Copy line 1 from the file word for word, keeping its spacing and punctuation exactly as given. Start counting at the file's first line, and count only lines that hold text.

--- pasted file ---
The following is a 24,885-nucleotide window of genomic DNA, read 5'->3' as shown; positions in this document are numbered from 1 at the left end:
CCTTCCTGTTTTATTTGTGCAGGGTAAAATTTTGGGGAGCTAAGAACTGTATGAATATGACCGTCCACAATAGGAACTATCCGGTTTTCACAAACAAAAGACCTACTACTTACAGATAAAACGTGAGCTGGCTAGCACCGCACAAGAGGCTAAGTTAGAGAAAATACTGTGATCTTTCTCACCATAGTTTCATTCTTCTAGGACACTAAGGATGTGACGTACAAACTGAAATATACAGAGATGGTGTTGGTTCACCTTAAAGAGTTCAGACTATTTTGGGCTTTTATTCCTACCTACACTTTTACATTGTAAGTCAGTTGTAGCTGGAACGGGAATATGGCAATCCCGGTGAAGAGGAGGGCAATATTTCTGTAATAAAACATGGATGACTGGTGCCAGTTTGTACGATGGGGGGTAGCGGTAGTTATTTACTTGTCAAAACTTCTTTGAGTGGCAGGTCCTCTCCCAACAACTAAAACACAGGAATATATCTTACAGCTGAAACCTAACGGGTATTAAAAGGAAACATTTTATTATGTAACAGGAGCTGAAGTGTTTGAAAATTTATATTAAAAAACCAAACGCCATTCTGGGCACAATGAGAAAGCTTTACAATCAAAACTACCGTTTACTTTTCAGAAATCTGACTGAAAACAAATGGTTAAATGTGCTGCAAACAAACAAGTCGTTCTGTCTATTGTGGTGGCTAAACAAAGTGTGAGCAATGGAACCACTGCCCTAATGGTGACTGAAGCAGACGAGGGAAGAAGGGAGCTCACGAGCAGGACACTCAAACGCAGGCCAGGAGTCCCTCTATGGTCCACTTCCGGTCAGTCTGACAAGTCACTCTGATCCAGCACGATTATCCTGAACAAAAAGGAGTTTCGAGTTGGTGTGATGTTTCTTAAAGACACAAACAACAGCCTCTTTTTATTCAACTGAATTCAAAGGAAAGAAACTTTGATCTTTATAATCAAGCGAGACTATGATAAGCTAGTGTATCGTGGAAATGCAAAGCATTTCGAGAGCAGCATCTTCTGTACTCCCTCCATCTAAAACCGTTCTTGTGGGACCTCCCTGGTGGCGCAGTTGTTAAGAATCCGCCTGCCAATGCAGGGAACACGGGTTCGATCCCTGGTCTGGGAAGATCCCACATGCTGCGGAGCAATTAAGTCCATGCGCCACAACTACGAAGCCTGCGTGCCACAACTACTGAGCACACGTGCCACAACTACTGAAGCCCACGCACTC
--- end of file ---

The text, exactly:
The following is a 24,885-nucleotide window of genomic DNA, read 5'->3' as shown; positions in this document are numbered from 1 at the left end: